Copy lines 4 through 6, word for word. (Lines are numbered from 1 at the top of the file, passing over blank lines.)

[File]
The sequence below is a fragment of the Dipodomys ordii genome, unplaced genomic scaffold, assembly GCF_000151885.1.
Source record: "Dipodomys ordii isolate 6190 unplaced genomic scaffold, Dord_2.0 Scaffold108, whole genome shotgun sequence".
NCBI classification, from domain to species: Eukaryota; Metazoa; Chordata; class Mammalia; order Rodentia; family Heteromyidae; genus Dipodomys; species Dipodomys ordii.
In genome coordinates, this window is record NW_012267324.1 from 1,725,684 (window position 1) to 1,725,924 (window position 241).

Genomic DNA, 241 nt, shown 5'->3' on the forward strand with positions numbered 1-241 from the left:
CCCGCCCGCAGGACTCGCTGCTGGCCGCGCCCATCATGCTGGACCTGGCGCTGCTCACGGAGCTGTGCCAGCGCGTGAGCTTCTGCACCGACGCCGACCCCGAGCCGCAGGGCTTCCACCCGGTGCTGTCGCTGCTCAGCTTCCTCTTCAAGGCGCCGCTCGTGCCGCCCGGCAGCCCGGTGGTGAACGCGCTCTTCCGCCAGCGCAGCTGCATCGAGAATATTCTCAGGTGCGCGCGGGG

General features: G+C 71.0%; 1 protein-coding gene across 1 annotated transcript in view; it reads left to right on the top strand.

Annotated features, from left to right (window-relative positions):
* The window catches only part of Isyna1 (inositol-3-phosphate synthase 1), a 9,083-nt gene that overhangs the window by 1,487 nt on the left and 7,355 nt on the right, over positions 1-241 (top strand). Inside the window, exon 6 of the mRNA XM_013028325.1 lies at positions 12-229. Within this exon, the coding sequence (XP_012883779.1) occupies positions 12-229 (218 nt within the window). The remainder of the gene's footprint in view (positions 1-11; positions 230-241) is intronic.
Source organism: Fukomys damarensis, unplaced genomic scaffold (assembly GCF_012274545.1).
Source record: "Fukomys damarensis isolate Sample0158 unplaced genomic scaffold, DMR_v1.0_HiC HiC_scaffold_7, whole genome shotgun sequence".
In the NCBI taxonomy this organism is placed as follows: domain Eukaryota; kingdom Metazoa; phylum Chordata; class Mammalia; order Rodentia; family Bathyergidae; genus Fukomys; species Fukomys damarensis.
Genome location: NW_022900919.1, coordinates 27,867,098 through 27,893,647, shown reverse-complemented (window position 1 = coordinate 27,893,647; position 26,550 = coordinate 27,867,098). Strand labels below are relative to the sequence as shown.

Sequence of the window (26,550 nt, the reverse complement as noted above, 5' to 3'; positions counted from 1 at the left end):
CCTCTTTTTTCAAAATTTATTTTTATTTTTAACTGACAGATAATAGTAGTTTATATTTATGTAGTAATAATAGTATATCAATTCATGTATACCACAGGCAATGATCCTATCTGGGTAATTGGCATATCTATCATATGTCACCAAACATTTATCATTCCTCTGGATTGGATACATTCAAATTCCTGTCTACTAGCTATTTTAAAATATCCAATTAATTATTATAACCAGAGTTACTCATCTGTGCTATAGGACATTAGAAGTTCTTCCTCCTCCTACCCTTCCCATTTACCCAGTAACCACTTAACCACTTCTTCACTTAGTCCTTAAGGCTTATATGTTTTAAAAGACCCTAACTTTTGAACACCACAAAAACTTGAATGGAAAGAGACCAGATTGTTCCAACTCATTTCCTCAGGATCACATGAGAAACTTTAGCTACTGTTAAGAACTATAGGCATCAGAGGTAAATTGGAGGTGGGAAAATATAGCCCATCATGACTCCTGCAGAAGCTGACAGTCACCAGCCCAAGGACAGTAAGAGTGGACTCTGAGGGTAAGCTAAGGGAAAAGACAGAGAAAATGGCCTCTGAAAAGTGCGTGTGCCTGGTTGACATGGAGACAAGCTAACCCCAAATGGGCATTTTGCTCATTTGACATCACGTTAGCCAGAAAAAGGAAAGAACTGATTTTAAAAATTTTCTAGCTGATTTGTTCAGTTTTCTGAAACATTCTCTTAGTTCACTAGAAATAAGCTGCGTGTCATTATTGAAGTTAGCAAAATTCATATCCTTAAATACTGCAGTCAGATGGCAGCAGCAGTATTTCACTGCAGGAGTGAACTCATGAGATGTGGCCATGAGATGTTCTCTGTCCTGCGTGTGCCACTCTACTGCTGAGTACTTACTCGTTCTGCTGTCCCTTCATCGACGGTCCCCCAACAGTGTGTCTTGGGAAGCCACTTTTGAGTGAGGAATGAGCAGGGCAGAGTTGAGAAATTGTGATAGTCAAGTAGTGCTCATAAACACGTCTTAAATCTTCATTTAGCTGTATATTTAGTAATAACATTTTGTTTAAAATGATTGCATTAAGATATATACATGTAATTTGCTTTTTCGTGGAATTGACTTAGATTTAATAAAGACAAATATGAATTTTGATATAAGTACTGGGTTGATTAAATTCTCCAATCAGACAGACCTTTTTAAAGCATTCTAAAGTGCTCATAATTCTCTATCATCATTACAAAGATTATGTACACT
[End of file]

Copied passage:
In genome coordinates, this window is record NW_012267324.1 from 1,725,684 (window position 1) to 1,725,924 (window position 241).

Genomic DNA, 241 nt, shown 5'->3' on the forward strand with positions numbered 1-241 from the left:
CCCGCCCGCAGGACTCGCTGCTGGCCGCGCCCATCATGCTGGACCTGGCGCTGCTCACGGAGCTGTGCCAGCGCGTGAGCTTCTGCACCGACGCCGACCCCGAGCCGCAGGGCTTCCACCCGGTGCTGTCGCTGCTCAGCTTCCTCTTCAAGGCGCCGCTCGTGCCGCCCGGCAGCCCGGTGGTGAACGCGCTCTTCCGCCAGCGCAGCTGCATCGAGAATATTCTCAGGTGCGCGCGGGG